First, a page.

Fair Trading Prices

“Fair trading prices” are the prices by which it is relatively easy or common to acquire points and miles.  More specifically, Fair Trading Prices are estimates of the amount of cash given up by using a points earning credit card rather than a no-fee 2% cash back card.  For more about this, please see: Fair trading prices for points and miles.  Still confused?  Please see Fair trading prices explained.

How much are points worth?

If you want to know how much value you can get from your points, Fair Trading Prices are not the answer.  Instead, please see Reasonable Redemption Values (RRVs).

What are elite qualifying miles worth?

Shown below are fair trading prices for redeemable points and miles.  Fair trading prices for Elite Qualifying Miles (EQMs) are determined differently.  Currently, the fair trading price for airline EQMs = 3 cents per EQM.

FTP Tables Revision History

  • 5/20/2017: Added Sapphire Reserve and Altitude Reserve.  The former leads to very different values for Ultimate Rewards points and its transfer partners.  Also fixed errors in FTPs for Amtrak and British Airways.
  • 3/22/2016: Added price to top up Aeroplan miles
  • 10/12/2015: Several changes…
    1) SPG: Since the SPG card annual fee increased to $95, SPG cost per point increases from 2.16 to 2.26 (the annual fee is included in the calculation as of 3/19/2015).  This caused many FTP values to change upward including SPG transfer partners and hotels (since SPG is used as an index for hotel values along with Hilton)
    2) Added Amtrak
    3) Added several airline programs (LAN, Southwest, etc.)
  • 9/3/2015: Updated Ultimate Rewards FTP and associated FTPs (United) based on latest calculations from the credit card analysis spreadsheet.  Lowered FTP from 1.32 to 1.22.
  • 3/20/2015: Updated Delta FTP. Added cost to transfer Membership Rewards to Delta
  • 3/19/2015: Recalculated everything. Now include credit card annual fee and new category bonuses for some cards.  Added Choice Hotels.
  • 3/9/2014: Updated Ultimate Rewards value. Added Alaska Airlines, Lufthansa, Citi ThankYou, US Bank FlexPerks
  • 4/24/2012: Recalculated hotel values and split from main table

Flexible Use Points

Bank Points Cost to Buy Direct
(cents per point)
Fair Trading Price
(cents per point)
Credit Card*
Amex Membership Rewards (MR)  2.5 1.00  EveryDay Preferred
Chase Ultimate Rewards (UR) N/A 1.14 Freedom + Sapphire Reserve
Citi ThankYou Rewards (TYP) N/A 1.25 ThankYou Premier
Diner’s Club (DC) N/A 1.58 Diner’s Club Elite
Starwood Preferred Guest (SPG) 3.5 2.26 Amex Starwood
US Bank Altitude Reserve (AR) N/A 1.18 Altitude Reserve
US Bank FlexPerks (FP) N/A 1.32 FlexPerks Amex

* Fair Trading Prices are calculated by assuming that an “average” person puts all spend on this card instead of a no-fee 2% cash back card.  Category bonuses make the Fair Trading Price less than 2 cents each.  In most cases, I assume just one credit card is used for all spend.  The one example is with Ultimate Rewards where I allow two cards for the calculations.  Calculations and assumptions can be found in this Google Docs spreadsheet.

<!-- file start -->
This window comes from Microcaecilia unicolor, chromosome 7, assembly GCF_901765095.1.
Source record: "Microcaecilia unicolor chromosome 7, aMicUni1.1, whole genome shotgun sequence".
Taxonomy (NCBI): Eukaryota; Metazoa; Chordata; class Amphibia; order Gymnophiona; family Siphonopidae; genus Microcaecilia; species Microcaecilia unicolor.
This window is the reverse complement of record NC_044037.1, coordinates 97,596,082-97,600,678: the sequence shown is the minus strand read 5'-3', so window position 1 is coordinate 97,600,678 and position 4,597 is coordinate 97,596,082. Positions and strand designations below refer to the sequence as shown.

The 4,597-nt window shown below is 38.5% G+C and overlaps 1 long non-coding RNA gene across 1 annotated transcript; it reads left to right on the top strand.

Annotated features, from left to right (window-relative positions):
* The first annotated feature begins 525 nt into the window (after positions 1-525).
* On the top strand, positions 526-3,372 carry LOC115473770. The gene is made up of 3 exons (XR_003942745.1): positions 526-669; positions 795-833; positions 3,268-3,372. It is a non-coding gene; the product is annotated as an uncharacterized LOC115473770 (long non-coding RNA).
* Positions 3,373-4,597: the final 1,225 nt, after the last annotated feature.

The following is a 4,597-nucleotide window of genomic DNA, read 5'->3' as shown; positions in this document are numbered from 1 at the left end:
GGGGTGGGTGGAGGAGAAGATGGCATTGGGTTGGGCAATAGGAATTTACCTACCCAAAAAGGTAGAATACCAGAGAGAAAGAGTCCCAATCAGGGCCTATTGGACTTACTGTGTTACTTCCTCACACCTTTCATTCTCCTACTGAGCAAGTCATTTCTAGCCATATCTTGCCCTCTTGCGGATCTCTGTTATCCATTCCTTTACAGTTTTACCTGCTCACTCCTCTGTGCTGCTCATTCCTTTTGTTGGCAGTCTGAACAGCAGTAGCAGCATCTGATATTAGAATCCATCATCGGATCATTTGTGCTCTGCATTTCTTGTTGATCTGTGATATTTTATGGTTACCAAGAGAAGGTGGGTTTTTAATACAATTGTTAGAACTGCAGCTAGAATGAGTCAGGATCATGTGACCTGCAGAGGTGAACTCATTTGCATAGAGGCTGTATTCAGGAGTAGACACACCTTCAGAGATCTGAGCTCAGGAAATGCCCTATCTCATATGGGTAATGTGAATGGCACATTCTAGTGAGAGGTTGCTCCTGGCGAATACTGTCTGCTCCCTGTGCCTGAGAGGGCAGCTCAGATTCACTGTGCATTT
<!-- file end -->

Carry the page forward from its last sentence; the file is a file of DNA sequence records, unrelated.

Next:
Airline Miles

Airline Miles Cost to Buy Direct (cents per point) Fair Trading Price (cents per point) Transfer From:
Air Canada Aeroplan 3.0 CAD 1.00 MR
Alaska 2.75 1.81* SPG
American 2.95 1.81* SPG
British Airways 2.3 1.14 UR
Delta 3.5 1.06 MR
JetBlue ? 1.31 MR
Korean ? 1.14 UR
LAN ? 1.21* SPG
Lufthansa Miles & More 3.2 1.81* SPG
Southwest ? 1.14 UR
United 3.76 1.14 UR
Virgin Atlantic ? 1.00 MR

* Assumes transfers from SPG are executed 20,000 points at a time in order to get 5,000 point transfer bonus.

Amtrak

Amtrak Guest Rewards Cost to Buy Direct (cents per point) Fair Trading Price (cents per point) Transfer From:
Amtrak 3.77 2.26 SPG

 

Hotel Values

Prices are cents per point Points earned per $ for stays SPG Index Hilton Index Fair Trade Price (Average SPG & Hilton Index) Buy Direct
SPG 2 2.26 N/A 2.26 3.5
Hilton 15 N/A 0.45 0.45 1
Best Western 10 0.45 0.67 0.56 1
Choice 10 0.45 0.67 0.56 1.1
Club Carlson 20 0.23 0.34 0.28 0.7
Hyatt 5 0.9 1.34 1.12 2.4
IHG 10 0.45 0.67 0.56 1.15
Marriott 10 0.45 0.67 0.56 1.25
Wyndham 10 0.45 0.67 0.56 N/A

SPG and Hilton values are computed from credit card earnings with the same methodology as bank and airline miles above.  The rest of the hotel values are computed relative to SPG and Hilton.  For example, if a hotel offers 5 times as many points for a stay as with SPG, then the fair trade price for that hotel using the SPG index is the SPG fair trading price divided by 5.  For each hotel chain, two Fair Trading prices are calculated: the SPG Index and the Hilton Index.  The chain’s Fair Trade Price, then, is the average of the two.  For more details about this approach, please see this post.

Notes

  • The “Buy Direct” column is the advertised price to buy points or miles directly from each specific program. The price does not include any specials that may be running.
  • The “Credit Card” column lists the best price you could get by trading points from one of the three listed flexible points programs. In each case I tried to find the transfer option that led to the lowest cost.